Garth Brooks Expands Schedule to Include Nine Shows

Brody Vercher | October 8th, 2007

  • In an effort to milk as much as possible from Taylor Swift’s debut an expanded “limited deluxe” edition is being offered that will include three new tracks, including Swift’s first phone call with Tim McGraw, and a DVD. The new edition will be made available on Nov. 6.
  • It seems Merle Haggard talks more politics then ever these days, here’s a short Q&A with the Hag.

    Complete this sentence for me: If I knew then what I know now . . .

    Well, I wouldn’t go to prison.

  • Video of Drew Kennedy performing “I’ll Make It Home In the Morning”.
  • Garth Brooks expanded his lone show in Kansas City to include nine shows total with wife Trisha Yearwood opening for him.
  • Country Universe pumped out a few album reviews over the weekend which included the recently released Cowboy Town (3/5) from Brooks & Dunn and The Hits (4.5/5) from Faith Hill.
  • The author of The Lost Highway likes all the branches of the country music tree and says country music is everything to him, then asks “what about you?” Generally speaking I like some branches more than others, but each has it’s own highs and lows.
  • Galleywinter has a review of the new album from The Gougers, A Long Day For the Weather Vane.

    There is a definite throw-back, retro vibe to The Gougers and their music. It is invigorating to hear a band crank out solid, country jams with such assuredness and ability. Along with Jason Eady & The Wayward Apostles, The Gougers are leading a wave of young, vibrant country musicians who have a sense of what was cool in yesteryear and what is cool now. A Long Day for the Weather Vane, firmly establishes that it’s going to be a long career for the Gougers in music.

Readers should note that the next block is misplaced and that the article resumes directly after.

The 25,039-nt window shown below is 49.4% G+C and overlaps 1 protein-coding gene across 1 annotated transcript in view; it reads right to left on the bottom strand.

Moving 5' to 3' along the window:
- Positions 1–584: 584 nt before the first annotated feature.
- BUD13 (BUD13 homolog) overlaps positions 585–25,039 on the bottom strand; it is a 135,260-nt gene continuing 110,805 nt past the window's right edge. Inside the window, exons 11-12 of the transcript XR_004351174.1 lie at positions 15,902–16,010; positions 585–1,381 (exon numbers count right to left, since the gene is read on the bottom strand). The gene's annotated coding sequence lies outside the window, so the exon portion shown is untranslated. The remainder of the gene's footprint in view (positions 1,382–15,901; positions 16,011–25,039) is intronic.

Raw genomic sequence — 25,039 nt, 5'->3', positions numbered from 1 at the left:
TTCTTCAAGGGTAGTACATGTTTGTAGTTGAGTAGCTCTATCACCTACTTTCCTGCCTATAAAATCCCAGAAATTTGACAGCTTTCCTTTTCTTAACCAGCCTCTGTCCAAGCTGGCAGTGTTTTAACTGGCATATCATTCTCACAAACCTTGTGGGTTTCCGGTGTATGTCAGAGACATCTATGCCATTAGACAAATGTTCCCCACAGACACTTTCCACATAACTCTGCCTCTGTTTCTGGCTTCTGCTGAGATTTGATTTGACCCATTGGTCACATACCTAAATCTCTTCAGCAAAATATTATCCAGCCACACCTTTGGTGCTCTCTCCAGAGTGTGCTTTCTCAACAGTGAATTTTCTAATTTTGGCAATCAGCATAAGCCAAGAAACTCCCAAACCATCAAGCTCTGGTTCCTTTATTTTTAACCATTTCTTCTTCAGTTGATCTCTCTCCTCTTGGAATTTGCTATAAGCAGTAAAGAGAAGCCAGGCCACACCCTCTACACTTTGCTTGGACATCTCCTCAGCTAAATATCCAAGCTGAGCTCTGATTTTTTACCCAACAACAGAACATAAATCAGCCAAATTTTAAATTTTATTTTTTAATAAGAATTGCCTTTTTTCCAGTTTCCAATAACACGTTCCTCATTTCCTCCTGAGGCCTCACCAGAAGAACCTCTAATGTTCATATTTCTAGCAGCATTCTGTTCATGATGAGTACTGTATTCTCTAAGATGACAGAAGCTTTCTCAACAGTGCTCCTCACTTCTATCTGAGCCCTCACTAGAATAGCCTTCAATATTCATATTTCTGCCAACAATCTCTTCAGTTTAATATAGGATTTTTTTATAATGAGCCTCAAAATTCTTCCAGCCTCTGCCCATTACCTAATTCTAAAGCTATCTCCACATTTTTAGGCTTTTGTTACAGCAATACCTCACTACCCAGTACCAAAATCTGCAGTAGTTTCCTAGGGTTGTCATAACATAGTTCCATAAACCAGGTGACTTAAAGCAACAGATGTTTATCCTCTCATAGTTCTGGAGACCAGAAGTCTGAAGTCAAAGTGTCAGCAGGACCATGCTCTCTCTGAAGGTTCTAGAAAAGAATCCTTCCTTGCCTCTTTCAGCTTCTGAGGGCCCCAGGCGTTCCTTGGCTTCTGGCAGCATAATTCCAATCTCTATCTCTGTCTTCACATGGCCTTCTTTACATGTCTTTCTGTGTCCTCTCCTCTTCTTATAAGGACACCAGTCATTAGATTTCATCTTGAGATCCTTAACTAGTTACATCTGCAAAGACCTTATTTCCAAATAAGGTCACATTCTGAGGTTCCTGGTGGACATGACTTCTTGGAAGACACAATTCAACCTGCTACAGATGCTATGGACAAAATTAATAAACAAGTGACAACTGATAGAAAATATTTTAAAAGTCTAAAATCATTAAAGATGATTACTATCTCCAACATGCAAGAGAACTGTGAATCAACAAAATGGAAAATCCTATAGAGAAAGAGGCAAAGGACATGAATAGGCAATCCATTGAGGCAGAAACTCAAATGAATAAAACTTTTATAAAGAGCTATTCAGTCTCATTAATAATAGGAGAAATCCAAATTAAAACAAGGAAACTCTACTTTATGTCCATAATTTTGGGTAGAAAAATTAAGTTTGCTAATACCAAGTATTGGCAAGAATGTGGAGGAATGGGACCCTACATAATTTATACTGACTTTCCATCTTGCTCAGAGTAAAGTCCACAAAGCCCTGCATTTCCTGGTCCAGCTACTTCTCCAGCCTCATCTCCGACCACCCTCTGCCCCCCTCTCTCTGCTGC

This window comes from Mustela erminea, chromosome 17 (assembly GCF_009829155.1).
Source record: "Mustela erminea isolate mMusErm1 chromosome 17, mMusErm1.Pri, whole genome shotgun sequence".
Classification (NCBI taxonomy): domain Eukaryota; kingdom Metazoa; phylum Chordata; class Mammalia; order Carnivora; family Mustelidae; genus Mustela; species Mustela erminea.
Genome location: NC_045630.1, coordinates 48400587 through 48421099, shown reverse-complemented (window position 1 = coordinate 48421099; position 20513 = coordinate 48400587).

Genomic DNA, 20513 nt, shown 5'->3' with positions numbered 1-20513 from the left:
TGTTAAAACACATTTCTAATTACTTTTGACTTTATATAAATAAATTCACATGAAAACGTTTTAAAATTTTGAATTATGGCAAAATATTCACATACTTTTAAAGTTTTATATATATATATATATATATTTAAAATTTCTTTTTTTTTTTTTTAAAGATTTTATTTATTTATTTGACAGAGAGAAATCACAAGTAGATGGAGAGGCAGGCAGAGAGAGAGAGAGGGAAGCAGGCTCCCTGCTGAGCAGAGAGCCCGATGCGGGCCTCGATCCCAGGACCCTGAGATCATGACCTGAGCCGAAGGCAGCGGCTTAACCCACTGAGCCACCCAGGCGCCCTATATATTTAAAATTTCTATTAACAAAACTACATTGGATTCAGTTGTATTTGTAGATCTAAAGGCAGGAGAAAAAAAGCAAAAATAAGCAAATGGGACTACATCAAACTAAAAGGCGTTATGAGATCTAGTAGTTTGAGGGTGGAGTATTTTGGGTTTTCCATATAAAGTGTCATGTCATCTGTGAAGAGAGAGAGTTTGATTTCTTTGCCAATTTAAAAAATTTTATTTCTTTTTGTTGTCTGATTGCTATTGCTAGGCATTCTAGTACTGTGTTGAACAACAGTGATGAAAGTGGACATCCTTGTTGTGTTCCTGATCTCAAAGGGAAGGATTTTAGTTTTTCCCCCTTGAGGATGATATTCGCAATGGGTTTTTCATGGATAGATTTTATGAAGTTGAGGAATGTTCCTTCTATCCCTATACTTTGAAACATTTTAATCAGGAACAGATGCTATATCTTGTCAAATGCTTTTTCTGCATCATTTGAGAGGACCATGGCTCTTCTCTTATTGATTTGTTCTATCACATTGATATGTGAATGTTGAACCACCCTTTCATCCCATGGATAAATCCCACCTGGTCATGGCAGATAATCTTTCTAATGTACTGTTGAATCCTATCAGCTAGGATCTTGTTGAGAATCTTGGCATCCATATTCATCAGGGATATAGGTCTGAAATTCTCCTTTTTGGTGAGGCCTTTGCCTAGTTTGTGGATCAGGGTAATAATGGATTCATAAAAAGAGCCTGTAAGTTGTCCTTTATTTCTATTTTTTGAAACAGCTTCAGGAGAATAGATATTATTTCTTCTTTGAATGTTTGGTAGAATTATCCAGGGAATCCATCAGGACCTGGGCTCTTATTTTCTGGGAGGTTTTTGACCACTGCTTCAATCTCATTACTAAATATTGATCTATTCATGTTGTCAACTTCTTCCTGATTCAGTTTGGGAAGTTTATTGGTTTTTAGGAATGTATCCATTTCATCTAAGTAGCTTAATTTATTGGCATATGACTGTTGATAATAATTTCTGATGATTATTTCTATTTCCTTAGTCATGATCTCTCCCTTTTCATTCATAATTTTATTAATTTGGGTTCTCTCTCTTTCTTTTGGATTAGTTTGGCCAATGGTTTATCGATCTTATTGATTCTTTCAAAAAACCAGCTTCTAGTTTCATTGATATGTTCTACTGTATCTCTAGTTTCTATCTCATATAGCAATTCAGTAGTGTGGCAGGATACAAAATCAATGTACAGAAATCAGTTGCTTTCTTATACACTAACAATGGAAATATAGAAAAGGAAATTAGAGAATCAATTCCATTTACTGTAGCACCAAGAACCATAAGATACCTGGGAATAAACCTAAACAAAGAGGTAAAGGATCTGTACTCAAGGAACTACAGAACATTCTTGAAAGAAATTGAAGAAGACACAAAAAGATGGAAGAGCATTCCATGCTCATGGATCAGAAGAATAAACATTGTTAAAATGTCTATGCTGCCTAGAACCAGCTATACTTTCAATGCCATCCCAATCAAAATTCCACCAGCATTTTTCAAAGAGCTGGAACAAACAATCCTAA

• Jammie Thomas recently lost a case to the RIAA in which she was ordered to pay them $222,000 for illegally sharing songs. Among her music collection was an eclectic blend of Reba McEntire, Gloria Estefan, Guns N’ Roses, Richard Marx, and Green Day. Los Angeles Times staff writer Ann Powers wrote:

    Popular music has always been a leaky commodity, but the major labels have increasingly narrowed their scope to focus on a few superstars and one-hit wonders. The Internet has made eclectic listening easy again. Thomas’ crime (if we must label it that) was in not paying for the tracks she allegedly shared. But in a way, it was an act committed in self-defense, against the numbing effects of an increasingly narrowcast mainstream.

  • Rooms have bee all booked for the Big State Festival for weeks, but John Goodspeed says camping inside the festival grounds is still available for a fee of $25. Showers are even available on 18-wheeler trailers.
  • Check out this refreshingly candid interview with Austin honky-tonker Roger Wallace.

    Laurie: It’s About Time (according to a family member of yours I’ve spoken with) also seems to refer to your former status as a single man. You’ve gotten married since your last record…has it changed your music? I’m hoping your music isn’t going to become “Tim McGrawed”

    Roger: No problem, as long as my lovely bride doesn’t turn into Faith Hill. Which would be my worst friggin’ nightmare. But no, Mrs. K is a super-cool gal, so I’m not too worried about that. It’s true that being in a good relationship can take away some of that pent-up angst that makes for some cool music, and I do find myself doing more fun and generally less embittered stuff. But then again, I just recorded a song about a guy who offs a priest with a religious symbol. Nah, I’m not going anywhere.

  • Diamond Rio has some lofty plans in the works. They’ve got an upcoming Christmas album being released which will be followed by a Christian album and then they want to record a bluegrass album.
  • Update: I just remembered that today has been declared Hank Thompson Day in The State of Texas.

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